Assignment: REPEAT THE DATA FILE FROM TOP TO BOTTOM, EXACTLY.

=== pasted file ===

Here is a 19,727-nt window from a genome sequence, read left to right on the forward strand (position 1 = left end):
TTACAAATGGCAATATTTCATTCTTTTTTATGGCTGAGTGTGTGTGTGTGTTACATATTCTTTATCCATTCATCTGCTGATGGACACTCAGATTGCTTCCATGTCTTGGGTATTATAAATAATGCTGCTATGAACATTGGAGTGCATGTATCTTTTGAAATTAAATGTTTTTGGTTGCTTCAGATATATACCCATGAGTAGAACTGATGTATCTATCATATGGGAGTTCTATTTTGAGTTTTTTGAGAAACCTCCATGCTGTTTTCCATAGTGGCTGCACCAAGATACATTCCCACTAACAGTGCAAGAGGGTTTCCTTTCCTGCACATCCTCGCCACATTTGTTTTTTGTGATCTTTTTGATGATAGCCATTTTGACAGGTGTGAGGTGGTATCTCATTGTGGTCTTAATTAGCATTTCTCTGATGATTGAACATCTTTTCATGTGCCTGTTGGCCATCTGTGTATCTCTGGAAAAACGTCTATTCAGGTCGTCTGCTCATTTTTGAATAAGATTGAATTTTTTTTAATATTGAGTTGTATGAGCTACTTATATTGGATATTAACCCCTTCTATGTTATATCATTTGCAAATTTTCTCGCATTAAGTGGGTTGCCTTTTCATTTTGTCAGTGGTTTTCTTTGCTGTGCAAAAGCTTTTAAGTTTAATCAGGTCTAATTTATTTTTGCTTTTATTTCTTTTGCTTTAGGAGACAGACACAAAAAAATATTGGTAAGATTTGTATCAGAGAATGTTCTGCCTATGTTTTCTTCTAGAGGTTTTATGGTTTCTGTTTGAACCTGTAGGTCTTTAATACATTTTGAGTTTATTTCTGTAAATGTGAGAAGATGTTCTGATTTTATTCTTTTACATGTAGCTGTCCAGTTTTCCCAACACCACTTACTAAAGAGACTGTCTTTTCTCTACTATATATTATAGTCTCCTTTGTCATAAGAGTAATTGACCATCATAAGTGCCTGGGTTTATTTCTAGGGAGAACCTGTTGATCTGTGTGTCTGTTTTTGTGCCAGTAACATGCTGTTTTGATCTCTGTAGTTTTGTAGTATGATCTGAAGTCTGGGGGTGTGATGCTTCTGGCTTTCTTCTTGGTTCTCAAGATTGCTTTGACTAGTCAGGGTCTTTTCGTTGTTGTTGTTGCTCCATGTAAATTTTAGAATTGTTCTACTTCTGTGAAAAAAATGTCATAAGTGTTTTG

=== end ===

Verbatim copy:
Here is a 19,727-nt window from a genome sequence, read left to right on the forward strand (position 1 = left end):
TTACAAATGGCAATATTTCATTCTTTTTTATGGCTGAGTGTGTGTGTGTGTTACATATTCTTTATCCATTCATCTGCTGATGGACACTCAGATTGCTTCCATGTCTTGGGTATTATAAATAATGCTGCTATGAACATTGGAGTGCATGTATCTTTTGAAATTAAATGTTTTTGGTTGCTTCAGATATATACCCATGAGTAGAACTGATGTATCTATCATATGGGAGTTCTATTTTGAGTTTTTTGAGAAACCTCCATGCTGTTTTCCATAGTGGCTGCACCAAGATACATTCCCACTAACAGTGCAAGAGGGTTTCCTTTCCTGCACATCCTCGCCACATTTGTTTTTTGTGATCTTTTTGATGATAGCCATTTTGACAGGTGTGAGGTGGTATCTCATTGTGGTCTTAATTAGCATTTCTCTGATGATTGAACATCTTTTCATGTGCCTGTTGGCCATCTGTGTATCTCTGGAAAAACGTCTATTCAGGTCGTCTGCTCATTTTTGAATAAGATTGAATTTTTTTTAATATTGAGTTGTATGAGCTACTTATATTGGATATTAACCCCTTCTATGTTATATCATTTGCAAATTTTCTCGCATTAAGTGGGTTGCCTTTTCATTTTGTCAGTGGTTTTCTTTGCTGTGCAAAAGCTTTTAAGTTTAATCAGGTCTAATTTATTTTTGCTTTTATTTCTTTTGCTTTAGGAGACAGACACAAAAAAATATTGGTAAGATTTGTATCAGAGAATGTTCTGCCTATGTTTTCTTCTAGAGGTTTTATGGTTTCTGTTTGAACCTGTAGGTCTTTAATACATTTTGAGTTTATTTCTGTAAATGTGAGAAGATGTTCTGATTTTATTCTTTTACATGTAGCTGTCCAGTTTTCCCAACACCACTTACTAAAGAGACTGTCTTTTCTCTACTATATATTATAGTCTCCTTTGTCATAAGAGTAATTGACCATCATAAGTGCCTGGGTTTATTTCTAGGGAGAACCTGTTGATCTGTGTGTCTGTTTTTGTGCCAGTAACATGCTGTTTTGATCTCTGTAGTTTTGTAGTATGATCTGAAGTCTGGGGGTGTGATGCTTCTGGCTTTCTTCTTGGTTCTCAAGATTGCTTTGACTAGTCAGGGTCTTTTCGTTGTTGTTGTTGCTCCATGTAAATTTTAGAATTGTTCTACTTCTGTGAAAAAAATGTCATAAGTGTTTTG